German researchers create 100 Gbps wireless network

Shane McGlaun - Oct 16, 2013
German researchers create 100 Gbps wireless network

Researchers from Germany have created the world's fastest wireless network capable of hitting 100 Gbps. A transfer rate of 100 Gbps is capable of moving 12.5 GB of data each second. That is 10 times faster than the speedy Google Fiber Internet service available in some parts of the country.

The researchers who created the incredibly fast wireless network are from the Karlsruhe Institute of Technology called KIT and used bandwidth at around 240 GHz. The wireless network used a pair of laser beams to create the signal that carries data. The laser beams were mixed using a photon mixex made by NTT Electronics.

The hardware creates an electrical signal at 237.5 GHz. The researchers then used a standard antenna to beam the signal to a receiver where a chip made using III-V transistors is able to make sense out of the exceptionally high frequency signal. The special chip used by the researchers is capable of switching at 300 GHz and is pictured below.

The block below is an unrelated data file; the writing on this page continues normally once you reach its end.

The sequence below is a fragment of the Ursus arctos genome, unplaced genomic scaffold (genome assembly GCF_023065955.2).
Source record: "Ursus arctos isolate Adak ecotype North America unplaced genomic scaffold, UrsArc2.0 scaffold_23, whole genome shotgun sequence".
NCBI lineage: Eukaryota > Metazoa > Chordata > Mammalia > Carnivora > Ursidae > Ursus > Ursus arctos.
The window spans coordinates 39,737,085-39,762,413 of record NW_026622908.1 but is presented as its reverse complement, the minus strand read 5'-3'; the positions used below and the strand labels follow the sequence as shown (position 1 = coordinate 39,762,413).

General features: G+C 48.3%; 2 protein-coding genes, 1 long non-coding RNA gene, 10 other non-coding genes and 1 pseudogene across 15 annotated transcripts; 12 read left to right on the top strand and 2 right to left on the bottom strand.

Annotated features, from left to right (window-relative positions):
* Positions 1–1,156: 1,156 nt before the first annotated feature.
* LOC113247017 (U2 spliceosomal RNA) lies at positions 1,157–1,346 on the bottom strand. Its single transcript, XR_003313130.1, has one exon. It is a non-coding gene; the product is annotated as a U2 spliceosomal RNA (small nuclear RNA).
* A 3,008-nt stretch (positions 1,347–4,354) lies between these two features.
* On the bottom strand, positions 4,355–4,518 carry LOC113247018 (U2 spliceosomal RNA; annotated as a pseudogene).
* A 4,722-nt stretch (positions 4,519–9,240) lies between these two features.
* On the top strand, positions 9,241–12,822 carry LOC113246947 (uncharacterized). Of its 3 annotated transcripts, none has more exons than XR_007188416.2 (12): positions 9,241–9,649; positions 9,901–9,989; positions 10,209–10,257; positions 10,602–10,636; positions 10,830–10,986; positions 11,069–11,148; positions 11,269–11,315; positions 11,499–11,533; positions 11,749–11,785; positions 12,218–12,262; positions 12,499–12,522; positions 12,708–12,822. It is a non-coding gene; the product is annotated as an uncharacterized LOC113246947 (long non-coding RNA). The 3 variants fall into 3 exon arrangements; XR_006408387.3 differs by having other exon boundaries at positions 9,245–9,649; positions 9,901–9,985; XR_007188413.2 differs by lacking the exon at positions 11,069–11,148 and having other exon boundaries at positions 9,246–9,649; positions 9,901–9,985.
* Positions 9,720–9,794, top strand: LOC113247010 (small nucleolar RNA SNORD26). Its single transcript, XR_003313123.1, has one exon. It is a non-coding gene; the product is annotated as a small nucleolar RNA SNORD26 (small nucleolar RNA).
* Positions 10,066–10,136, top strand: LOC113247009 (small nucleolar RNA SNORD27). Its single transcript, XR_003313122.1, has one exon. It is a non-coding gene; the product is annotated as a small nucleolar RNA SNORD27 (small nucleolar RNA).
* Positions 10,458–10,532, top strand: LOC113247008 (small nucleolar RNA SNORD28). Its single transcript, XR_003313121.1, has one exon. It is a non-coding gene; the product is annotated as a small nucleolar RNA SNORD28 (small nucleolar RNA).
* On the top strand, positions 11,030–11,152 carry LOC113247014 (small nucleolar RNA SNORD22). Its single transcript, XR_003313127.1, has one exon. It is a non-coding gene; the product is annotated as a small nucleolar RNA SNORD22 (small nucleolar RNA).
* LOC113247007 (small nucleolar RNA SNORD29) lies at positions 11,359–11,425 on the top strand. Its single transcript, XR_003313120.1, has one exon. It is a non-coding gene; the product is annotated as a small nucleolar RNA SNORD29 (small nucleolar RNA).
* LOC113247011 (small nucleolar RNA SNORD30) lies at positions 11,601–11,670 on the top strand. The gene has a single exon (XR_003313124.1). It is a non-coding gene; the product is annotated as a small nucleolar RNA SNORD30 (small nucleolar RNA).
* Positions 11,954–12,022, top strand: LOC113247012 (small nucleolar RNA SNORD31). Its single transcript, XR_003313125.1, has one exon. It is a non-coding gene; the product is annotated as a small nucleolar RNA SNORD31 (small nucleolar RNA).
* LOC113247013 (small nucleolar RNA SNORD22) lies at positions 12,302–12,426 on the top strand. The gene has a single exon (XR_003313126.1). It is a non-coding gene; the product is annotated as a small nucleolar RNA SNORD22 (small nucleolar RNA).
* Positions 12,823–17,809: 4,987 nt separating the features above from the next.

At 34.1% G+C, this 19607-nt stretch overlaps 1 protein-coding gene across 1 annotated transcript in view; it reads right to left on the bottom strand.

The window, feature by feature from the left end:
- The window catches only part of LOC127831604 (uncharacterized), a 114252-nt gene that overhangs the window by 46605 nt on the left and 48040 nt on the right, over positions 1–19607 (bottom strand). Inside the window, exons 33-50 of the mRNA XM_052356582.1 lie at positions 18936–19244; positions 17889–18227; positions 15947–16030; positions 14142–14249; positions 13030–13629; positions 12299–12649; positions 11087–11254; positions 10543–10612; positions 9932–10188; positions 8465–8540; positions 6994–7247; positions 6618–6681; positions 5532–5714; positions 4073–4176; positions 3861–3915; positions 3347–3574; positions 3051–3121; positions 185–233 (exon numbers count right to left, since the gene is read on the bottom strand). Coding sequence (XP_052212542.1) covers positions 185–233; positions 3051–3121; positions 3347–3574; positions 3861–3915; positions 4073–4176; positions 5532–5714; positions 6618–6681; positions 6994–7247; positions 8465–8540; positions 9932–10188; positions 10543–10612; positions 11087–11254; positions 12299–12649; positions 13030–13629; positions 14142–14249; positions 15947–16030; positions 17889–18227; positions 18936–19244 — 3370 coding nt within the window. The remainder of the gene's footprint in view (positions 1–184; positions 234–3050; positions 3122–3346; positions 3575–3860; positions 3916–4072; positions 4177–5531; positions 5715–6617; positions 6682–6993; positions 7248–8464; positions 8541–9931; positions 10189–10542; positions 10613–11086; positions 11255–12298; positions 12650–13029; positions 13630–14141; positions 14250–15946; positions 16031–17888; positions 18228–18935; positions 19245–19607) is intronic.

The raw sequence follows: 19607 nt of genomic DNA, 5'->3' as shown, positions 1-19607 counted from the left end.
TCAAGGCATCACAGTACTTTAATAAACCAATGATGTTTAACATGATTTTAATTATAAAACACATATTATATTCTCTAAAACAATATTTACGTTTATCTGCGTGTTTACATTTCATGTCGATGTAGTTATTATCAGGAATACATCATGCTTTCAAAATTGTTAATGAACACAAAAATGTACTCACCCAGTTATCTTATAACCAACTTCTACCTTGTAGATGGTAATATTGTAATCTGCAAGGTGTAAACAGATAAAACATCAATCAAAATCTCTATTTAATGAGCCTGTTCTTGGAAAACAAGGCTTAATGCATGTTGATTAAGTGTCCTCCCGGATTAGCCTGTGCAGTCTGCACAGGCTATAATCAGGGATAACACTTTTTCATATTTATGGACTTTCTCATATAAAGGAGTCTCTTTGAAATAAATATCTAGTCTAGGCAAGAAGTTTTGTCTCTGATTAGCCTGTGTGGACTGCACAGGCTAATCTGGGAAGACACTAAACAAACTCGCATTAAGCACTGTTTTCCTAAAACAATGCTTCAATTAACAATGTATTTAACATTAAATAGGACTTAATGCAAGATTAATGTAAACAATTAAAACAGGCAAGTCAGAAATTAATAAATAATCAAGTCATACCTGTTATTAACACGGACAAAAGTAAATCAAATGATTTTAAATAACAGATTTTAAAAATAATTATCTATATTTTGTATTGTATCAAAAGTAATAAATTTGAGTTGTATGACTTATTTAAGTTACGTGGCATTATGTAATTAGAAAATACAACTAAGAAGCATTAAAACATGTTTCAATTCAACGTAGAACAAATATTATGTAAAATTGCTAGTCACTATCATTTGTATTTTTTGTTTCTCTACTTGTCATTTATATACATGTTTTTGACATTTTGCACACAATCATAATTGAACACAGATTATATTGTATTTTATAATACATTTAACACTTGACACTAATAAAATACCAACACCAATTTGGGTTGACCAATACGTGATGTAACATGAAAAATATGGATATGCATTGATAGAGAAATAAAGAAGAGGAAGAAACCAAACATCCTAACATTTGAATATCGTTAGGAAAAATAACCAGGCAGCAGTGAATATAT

This breakthrough is exciting for more than simply opening the possibility of faster download speeds for Internet and wireless network users in the business and consumer realm. The technology can also be perfect for adding to the end of a fiber-optic network. This wireless technology could potentially be used to one day to cover the last mile after a fiber network terminates at a telephone exchange or mobile base station. One caveat to the technology at this point is that it works only at a distance of about 20 m in the lab. Another interesting tidbit about the technology is that the 100 Gbps speed is achieved using a single data stream with multiple data streams having the potential to boost transmission speeds into the terabit per second range.

SOURCE: Extremetech